LG G Pad 10.1 Review

LG makes some of the flashiest Android devices out there, but the G Pad isn’t one of them. That’s not to say that the 10 inch tablet is ugly, but the soft-plastic shell design makes the G Pad look like every other mid-range Android tablet out there. The LG G Pad 10.1 is a pretty standard Android tablet with a few bells and whistles that make LG’s very normal tablet to stand out from the crowd. It’s no G3, and the price reflects that. If you’re looking for impressive LG design, look elsewhere. But if you’re looking for a non-obtrusive, affordable and capable no-frills tablet, you’re going to want to check this one out.


First thing you’ll notice about the G Pad 10.1 is the screen. It’s bright, sometimes obnoxiously so, and pixels bleed into each other from time to time causing an almost blurry look. This blur is mostly noticeable on the lock and home screens when brightly colored images are displayed in the background. For most everything else, the display is useable, and after a while you won’t even notice the bit of blur. If bezels bug you, you’re not going to like the G Pad. While the bezels become less noticeable over time, they are very prominent.


The tablet rocks a 1.2GHz Qualcomm Snapdragon 400 SoC, 1GB of RAM, and a 8,000mAh battery. A 1.3MP selfie snapper takes up the front of the device, while a modest 5MP camera takes up the rear. The G Pad features a 8,000mAh battery which performs beautifully. You won’t have to worry about plugging the tablet in often, or picking it up to find it with no charge. LG has clearly made some improvements here, allowing the G Pad to sip power while it is inactive. 16GB of storage comes standard, with the option to expand physical memory via microSD card if need be. The stereo speakers won’t rock your world, but are passable for listening to audio from a Netflix movie or funny YouTube video.

The G Pad runs on Android 4.4.2 and delivers all of LG’s best software and UI features on the mid-range device. The new-ish Optimus UI makes the tablet clean and simple to operate. LG did a great job of taking the UI from the beefy LG G3 and porting it to a less extreme device. The Optimus UI and LG’s added apps are really what make the G Pad stand out from other 10 inch Android tablets of the same design.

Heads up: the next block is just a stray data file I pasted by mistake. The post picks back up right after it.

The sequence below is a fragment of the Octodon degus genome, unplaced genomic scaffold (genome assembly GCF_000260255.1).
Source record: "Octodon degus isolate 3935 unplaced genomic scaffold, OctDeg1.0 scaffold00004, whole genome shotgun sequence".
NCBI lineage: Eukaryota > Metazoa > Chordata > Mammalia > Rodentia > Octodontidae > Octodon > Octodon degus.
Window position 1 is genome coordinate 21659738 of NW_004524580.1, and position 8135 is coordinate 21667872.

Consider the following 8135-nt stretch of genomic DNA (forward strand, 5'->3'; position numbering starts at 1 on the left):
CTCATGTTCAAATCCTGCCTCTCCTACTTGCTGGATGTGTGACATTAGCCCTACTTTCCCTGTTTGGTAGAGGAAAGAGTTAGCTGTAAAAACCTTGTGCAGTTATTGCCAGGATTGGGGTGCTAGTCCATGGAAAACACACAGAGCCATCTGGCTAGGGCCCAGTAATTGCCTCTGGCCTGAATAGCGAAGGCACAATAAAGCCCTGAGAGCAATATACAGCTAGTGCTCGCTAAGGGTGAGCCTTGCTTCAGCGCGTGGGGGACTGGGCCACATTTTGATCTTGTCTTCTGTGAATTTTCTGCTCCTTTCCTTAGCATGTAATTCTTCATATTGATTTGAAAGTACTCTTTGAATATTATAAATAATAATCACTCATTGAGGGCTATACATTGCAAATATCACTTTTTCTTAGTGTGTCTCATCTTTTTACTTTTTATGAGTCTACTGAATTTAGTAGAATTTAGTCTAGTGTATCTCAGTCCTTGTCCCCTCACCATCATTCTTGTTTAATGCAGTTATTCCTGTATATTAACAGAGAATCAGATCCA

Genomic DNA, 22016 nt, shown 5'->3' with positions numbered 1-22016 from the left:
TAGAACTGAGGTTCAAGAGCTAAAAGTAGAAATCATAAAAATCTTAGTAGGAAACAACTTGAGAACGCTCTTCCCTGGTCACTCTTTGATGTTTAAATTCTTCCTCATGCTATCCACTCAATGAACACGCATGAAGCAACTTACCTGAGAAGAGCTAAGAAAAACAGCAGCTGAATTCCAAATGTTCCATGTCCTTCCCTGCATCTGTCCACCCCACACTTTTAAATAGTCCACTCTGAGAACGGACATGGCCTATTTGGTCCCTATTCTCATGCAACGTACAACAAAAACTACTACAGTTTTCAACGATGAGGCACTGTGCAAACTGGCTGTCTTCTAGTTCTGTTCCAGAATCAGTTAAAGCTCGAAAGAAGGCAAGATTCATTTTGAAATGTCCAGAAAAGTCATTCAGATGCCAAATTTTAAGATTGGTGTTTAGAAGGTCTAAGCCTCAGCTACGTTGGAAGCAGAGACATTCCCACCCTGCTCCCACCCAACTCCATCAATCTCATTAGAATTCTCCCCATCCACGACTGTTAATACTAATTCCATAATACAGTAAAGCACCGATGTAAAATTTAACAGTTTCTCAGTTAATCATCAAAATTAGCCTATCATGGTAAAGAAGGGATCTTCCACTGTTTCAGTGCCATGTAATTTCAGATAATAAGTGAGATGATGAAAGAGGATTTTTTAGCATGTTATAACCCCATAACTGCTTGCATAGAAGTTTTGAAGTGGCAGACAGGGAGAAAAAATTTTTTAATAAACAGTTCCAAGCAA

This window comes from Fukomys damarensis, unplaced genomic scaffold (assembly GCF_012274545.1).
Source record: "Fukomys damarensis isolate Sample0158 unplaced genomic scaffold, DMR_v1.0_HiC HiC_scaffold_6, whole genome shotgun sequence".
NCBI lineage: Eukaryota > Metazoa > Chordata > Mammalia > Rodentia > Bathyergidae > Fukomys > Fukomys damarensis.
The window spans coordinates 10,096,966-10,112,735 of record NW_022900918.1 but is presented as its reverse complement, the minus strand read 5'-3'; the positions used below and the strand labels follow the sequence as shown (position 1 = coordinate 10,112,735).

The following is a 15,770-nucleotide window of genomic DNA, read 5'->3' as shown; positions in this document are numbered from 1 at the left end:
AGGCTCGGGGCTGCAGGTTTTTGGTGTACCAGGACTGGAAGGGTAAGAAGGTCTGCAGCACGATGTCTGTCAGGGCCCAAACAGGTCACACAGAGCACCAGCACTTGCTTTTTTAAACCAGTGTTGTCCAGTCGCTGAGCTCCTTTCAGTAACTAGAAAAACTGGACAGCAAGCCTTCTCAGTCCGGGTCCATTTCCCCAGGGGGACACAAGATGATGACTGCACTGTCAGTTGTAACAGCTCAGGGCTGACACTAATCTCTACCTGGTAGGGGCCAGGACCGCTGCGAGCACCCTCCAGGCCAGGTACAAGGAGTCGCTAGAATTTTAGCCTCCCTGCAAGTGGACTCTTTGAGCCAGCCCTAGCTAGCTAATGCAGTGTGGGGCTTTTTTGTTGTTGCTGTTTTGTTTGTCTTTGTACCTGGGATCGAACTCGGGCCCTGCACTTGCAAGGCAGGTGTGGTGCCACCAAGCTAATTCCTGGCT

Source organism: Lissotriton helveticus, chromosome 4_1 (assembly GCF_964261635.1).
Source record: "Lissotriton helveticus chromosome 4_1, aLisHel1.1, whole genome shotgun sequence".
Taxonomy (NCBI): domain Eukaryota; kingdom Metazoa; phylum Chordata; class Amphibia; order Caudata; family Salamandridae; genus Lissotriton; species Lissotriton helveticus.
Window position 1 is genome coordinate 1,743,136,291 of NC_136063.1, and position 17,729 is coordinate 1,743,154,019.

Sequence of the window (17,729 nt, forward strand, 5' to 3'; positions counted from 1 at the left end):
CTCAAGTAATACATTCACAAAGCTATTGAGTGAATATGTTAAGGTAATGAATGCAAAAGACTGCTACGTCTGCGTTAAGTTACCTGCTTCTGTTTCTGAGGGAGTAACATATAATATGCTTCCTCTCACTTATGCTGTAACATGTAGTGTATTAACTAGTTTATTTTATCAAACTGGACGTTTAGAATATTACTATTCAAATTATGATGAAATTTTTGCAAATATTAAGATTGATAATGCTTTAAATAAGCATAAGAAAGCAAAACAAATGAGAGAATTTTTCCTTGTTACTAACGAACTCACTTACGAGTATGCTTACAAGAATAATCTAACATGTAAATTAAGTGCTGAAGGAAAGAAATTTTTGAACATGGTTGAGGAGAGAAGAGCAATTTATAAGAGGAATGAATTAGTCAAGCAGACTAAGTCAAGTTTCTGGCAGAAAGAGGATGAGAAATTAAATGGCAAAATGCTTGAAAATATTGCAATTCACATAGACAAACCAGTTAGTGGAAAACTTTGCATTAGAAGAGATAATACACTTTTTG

As for LG software there’s Knock On, Knock Code, QSlide and QPair. I usually hate manufacturer software, but LG gets a pass in my book. Knock On is one of my favorite smartphone features ever, and QSlide functions amazingly with so much screen real estate. Using QSlide on smaller screens is a bit obnoxious, but on the 10.1 inch screen its a great tool for any multitasker’s toolbox. QPair lets you get notifications from your LG smartphone on the tablet, and Knock Code is a secure way to unlock your device with a few taps.


If you’re holding the tablet hamburger style, you’ll find the power and volume buttons on the top left hand side and an IR transmitter in the middle. The left edge is where you’ll find the 3.5mm headphone jack, microUSB card slot and microUSB charging port. The tiny stereo speakers sit opposite each other on the G Pad’s backside.


Simply put, for $249 the G Pad is a great value, delivering a solid user experience in a slightly underwhelming physical package. If you’re looking for an Android tablet that is a little modest and won’t break the bank, the LG G Pad is the guy for you.


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